Core Self-Evaluations and the Hierarchical Model of Approach/Avoidance Motivation
Ferris, Douglas Lance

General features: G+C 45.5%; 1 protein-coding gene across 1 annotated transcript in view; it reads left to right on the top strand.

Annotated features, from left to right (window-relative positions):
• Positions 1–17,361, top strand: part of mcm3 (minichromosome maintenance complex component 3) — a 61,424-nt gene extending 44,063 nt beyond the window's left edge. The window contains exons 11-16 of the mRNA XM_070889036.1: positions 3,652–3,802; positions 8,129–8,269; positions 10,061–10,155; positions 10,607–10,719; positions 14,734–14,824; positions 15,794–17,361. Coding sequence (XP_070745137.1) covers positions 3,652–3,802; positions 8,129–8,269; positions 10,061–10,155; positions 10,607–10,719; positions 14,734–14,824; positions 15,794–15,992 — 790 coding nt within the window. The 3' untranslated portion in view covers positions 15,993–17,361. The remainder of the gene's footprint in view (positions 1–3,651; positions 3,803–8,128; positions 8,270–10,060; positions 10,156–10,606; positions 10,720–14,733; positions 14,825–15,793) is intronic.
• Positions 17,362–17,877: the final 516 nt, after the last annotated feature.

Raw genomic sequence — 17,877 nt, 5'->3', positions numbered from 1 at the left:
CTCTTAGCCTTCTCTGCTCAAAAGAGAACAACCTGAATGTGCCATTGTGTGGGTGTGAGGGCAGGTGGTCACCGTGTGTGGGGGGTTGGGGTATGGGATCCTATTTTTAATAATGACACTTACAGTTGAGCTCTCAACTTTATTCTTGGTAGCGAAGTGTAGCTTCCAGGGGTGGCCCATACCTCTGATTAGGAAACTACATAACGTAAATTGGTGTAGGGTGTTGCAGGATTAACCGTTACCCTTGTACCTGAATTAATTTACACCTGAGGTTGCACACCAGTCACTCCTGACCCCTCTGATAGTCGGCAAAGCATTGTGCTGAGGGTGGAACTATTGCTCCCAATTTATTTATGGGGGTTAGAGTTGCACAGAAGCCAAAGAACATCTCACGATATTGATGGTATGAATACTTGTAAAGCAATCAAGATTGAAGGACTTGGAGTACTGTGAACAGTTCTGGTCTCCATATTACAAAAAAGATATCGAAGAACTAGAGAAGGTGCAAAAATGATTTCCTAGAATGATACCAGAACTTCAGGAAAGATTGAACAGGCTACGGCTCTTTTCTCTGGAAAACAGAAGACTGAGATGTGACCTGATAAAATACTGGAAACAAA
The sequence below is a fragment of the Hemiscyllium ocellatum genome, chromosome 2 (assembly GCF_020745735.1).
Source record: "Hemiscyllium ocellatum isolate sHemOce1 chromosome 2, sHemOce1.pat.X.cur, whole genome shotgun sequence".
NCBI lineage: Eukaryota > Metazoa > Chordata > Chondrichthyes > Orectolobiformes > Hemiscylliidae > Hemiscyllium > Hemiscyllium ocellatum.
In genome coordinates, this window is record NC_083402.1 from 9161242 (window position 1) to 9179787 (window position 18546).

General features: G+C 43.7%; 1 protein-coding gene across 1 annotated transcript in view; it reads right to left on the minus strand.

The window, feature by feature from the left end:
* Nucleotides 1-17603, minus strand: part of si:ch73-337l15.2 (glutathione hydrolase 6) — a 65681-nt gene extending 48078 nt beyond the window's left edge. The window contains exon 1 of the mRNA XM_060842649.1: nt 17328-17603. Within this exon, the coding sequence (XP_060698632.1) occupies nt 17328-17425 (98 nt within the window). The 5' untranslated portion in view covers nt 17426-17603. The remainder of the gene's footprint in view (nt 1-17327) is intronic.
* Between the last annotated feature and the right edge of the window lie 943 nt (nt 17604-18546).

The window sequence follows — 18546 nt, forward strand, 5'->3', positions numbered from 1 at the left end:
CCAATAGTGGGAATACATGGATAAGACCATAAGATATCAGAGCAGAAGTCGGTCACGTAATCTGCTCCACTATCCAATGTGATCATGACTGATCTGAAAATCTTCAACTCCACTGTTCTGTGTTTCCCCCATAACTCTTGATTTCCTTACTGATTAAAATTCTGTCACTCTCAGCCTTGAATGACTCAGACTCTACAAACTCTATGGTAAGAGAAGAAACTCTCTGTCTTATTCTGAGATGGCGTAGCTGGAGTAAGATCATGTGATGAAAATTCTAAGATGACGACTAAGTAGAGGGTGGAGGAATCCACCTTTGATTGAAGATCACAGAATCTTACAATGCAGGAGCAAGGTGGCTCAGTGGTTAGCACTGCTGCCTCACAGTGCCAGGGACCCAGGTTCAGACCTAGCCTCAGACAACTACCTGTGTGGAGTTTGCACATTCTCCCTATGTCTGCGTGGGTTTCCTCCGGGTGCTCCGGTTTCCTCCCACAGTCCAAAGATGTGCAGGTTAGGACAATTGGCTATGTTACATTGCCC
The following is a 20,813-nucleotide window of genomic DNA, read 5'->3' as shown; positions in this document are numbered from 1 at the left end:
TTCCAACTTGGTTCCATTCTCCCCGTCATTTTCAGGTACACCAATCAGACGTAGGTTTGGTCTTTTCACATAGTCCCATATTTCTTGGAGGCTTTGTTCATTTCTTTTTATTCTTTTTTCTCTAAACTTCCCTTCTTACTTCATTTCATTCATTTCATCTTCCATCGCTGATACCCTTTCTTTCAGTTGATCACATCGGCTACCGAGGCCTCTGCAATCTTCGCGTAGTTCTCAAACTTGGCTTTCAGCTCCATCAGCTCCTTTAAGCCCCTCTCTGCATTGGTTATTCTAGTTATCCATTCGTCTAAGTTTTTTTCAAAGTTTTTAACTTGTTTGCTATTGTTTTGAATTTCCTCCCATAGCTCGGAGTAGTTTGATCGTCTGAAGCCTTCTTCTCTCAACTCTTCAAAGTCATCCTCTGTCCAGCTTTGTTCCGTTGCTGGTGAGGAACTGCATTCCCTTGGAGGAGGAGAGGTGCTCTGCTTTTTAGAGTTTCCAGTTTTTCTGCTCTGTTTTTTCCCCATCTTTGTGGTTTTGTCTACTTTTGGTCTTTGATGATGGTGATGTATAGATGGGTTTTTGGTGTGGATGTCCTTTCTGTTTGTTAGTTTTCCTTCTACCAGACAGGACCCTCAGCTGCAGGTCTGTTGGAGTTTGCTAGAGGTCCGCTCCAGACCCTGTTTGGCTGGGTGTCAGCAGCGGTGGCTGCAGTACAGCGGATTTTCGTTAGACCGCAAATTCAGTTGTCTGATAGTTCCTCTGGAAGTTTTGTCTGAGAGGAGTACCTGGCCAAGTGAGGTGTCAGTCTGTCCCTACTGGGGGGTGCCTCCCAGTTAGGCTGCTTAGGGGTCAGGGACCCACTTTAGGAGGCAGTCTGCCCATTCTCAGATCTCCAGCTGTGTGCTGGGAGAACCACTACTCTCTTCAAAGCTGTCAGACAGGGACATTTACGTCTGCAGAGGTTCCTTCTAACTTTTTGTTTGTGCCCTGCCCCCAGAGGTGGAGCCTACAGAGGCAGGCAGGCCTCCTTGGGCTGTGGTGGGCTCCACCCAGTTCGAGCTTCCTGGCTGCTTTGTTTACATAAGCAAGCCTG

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In the current dissertation I examined the relation between a new personality trait, core self-evaluations (CSE), and job performance, using the hierarchical model of approach and avoidance motivation as a theoretical framework. The hierarchical model of approach and avoidance motivation proposes that the effects of distal personality traits on performance outcomes are mediated through mid-range approach and avoidance motivational mechanisms. However, some controversy exists surrounding whether CSE is best conceptualized as an antecedent of approach or avoidance motivation. As such, prior to examining the CSE-performance relation, I examined whether CSE is best conceptualized as an indicator of approach or avoidance temperament. In Study 1, using confirmatory factor analysis, I demonstrated that mean CSE scores loaded more strongly on a latent avoidance temperament factor than on a latent approach temperament factor. Study 2 provided further evidence for the avoidance nature of CSE by examining the relation between CSE and a motivational construct: achievement goal orientations. In particular, using structural equation modeling, CSE was negatively related to performance-approach, performance-avoid, and mastery-avoid achievement goal orientations, and unrelated to a mastery-approach goal orientation. Such a pattern of results is consistent with the relation between achievement goal orientations and other indicators of avoidance temperament. Having demonstrated that CSE is best conceptualized as an indicator of avoidance temperament, in Study 3 I used the hierarchical model of approach and avoidance motivation as a framework for examining the relation between CSE and job performance. The results indicated that the effect of CSE on job performance was mediated through avoidance, but not approach, goals. The results of the three studies are discussed in terms of their implications for the conceptualization of CSE. As well, the application of the hierarchical model of approach and avoidance motivation framework to organizational behavior is discussed.